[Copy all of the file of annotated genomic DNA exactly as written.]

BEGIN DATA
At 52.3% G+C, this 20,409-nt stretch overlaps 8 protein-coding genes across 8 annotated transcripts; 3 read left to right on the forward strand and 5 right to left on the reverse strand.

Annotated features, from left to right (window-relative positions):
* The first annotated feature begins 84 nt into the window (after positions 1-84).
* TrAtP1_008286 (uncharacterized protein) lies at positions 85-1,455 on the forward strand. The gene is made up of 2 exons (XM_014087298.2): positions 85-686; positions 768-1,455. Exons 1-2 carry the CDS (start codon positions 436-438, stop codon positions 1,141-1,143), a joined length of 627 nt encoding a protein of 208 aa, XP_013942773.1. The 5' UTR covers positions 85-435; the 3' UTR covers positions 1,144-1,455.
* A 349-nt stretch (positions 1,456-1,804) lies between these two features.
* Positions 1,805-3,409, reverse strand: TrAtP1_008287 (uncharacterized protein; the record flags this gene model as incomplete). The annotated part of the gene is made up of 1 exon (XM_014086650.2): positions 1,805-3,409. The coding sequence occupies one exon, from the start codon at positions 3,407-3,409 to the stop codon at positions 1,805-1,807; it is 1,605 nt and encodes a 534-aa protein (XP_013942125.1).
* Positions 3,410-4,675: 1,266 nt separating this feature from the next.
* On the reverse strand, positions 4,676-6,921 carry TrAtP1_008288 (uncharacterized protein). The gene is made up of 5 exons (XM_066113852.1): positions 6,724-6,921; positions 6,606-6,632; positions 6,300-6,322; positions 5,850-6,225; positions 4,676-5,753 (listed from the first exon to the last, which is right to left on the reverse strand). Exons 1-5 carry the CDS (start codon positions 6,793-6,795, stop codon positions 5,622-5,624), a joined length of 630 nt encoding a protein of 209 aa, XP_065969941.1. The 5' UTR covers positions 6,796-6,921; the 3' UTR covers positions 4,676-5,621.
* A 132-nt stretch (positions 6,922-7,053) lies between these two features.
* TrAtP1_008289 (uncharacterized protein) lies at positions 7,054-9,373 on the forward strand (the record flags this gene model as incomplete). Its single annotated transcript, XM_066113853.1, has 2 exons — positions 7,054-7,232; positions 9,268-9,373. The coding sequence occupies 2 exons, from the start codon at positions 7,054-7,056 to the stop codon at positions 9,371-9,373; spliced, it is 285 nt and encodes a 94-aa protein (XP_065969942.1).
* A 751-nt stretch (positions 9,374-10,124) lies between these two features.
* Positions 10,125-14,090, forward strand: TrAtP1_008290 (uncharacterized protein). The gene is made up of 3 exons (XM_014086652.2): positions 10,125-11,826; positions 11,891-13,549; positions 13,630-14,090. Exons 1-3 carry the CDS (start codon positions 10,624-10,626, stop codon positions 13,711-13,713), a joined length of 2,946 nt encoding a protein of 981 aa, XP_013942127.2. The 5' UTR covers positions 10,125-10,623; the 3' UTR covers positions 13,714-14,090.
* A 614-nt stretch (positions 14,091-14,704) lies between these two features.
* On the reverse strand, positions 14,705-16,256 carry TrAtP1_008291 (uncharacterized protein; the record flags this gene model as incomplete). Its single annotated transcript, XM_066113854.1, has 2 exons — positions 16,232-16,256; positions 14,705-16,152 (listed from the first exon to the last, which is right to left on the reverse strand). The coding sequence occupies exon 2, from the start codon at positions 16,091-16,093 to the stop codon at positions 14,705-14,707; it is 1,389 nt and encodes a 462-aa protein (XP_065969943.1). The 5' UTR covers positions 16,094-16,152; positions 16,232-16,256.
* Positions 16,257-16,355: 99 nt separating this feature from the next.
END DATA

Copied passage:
At 52.3% G+C, this 20,409-nt stretch overlaps 8 protein-coding genes across 8 annotated transcripts; 3 read left to right on the forward strand and 5 right to left on the reverse strand.

Annotated features, from left to right (window-relative positions):
* The first annotated feature begins 84 nt into the window (after positions 1-84).
* TrAtP1_008286 (uncharacterized protein) lies at positions 85-1,455 on the forward strand. The gene is made up of 2 exons (XM_014087298.2): positions 85-686; positions 768-1,455. Exons 1-2 carry the CDS (start codon positions 436-438, stop codon positions 1,141-1,143), a joined length of 627 nt encoding a protein of 208 aa, XP_013942773.1. The 5' UTR covers positions 85-435; the 3' UTR covers positions 1,144-1,455.
* A 349-nt stretch (positions 1,456-1,804) lies between these two features.
* Positions 1,805-3,409, reverse strand: TrAtP1_008287 (uncharacterized protein; the record flags this gene model as incomplete). The annotated part of the gene is made up of 1 exon (XM_014086650.2): positions 1,805-3,409. The coding sequence occupies one exon, from the start codon at positions 3,407-3,409 to the stop codon at positions 1,805-1,807; it is 1,605 nt and encodes a 534-aa protein (XP_013942125.1).
* Positions 3,410-4,675: 1,266 nt separating this feature from the next.
* On the reverse strand, positions 4,676-6,921 carry TrAtP1_008288 (uncharacterized protein). The gene is made up of 5 exons (XM_066113852.1): positions 6,724-6,921; positions 6,606-6,632; positions 6,300-6,322; positions 5,850-6,225; positions 4,676-5,753 (listed from the first exon to the last, which is right to left on the reverse strand). Exons 1-5 carry the CDS (start codon positions 6,793-6,795, stop codon positions 5,622-5,624), a joined length of 630 nt encoding a protein of 209 aa, XP_065969941.1. The 5' UTR covers positions 6,796-6,921; the 3' UTR covers positions 4,676-5,621.
* A 132-nt stretch (positions 6,922-7,053) lies between these two features.
* TrAtP1_008289 (uncharacterized protein) lies at positions 7,054-9,373 on the forward strand (the record flags this gene model as incomplete). Its single annotated transcript, XM_066113853.1, has 2 exons — positions 7,054-7,232; positions 9,268-9,373. The coding sequence occupies 2 exons, from the start codon at positions 7,054-7,056 to the stop codon at positions 9,371-9,373; spliced, it is 285 nt and encodes a 94-aa protein (XP_065969942.1).
* A 751-nt stretch (positions 9,374-10,124) lies between these two features.
* Positions 10,125-14,090, forward strand: TrAtP1_008290 (uncharacterized protein). The gene is made up of 3 exons (XM_014086652.2): positions 10,125-11,826; positions 11,891-13,549; positions 13,630-14,090. Exons 1-3 carry the CDS (start codon positions 10,624-10,626, stop codon positions 13,711-13,713), a joined length of 2,946 nt encoding a protein of 981 aa, XP_013942127.2. The 5' UTR covers positions 10,125-10,623; the 3' UTR covers positions 13,714-14,090.
* A 614-nt stretch (positions 14,091-14,704) lies between these two features.
* On the reverse strand, positions 14,705-16,256 carry TrAtP1_008291 (uncharacterized protein; the record flags this gene model as incomplete). Its single annotated transcript, XM_066113854.1, has 2 exons — positions 16,232-16,256; positions 14,705-16,152 (listed from the first exon to the last, which is right to left on the reverse strand). The coding sequence occupies exon 2, from the start codon at positions 16,091-16,093 to the stop codon at positions 14,705-14,707; it is 1,389 nt and encodes a 462-aa protein (XP_065969943.1). The 5' UTR covers positions 16,094-16,152; positions 16,232-16,256.
* Positions 16,257-16,355: 99 nt separating this feature from the next.